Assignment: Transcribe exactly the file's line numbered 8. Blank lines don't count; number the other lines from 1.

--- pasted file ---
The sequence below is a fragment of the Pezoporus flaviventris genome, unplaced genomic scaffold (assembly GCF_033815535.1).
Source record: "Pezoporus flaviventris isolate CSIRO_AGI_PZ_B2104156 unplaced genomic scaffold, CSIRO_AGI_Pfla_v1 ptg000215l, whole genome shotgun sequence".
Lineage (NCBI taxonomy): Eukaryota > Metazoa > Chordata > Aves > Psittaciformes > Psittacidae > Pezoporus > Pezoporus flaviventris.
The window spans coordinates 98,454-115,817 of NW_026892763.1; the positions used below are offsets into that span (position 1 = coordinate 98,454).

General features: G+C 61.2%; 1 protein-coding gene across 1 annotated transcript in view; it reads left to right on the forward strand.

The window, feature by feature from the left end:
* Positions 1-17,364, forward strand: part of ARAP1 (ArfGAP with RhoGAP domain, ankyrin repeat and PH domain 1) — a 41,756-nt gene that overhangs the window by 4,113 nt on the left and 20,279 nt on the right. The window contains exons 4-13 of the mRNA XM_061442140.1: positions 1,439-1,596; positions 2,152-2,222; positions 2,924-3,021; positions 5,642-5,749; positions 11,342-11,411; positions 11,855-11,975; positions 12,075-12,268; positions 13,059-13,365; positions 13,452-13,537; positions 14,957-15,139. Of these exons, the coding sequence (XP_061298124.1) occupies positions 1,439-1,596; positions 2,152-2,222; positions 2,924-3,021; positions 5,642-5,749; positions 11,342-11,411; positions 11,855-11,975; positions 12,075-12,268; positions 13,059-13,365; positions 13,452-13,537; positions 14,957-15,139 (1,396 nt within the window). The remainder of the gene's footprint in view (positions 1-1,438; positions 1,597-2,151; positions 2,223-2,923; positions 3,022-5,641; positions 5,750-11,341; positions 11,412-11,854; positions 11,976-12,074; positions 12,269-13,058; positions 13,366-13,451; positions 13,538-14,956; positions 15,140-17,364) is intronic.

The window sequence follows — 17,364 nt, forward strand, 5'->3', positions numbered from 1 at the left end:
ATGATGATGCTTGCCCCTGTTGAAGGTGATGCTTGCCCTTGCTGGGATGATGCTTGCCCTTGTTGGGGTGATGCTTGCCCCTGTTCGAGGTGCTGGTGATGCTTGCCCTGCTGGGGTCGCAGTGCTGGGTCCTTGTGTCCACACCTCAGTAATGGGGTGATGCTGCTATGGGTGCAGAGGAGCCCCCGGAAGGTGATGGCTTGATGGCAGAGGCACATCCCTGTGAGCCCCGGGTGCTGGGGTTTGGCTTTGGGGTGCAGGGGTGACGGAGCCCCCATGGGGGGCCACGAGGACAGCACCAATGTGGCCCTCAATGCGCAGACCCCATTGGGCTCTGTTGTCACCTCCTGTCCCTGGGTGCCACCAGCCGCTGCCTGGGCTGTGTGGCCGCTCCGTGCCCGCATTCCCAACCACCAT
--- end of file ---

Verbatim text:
The window sequence follows — 17,364 nt, forward strand, 5'->3', positions numbered from 1 at the left end: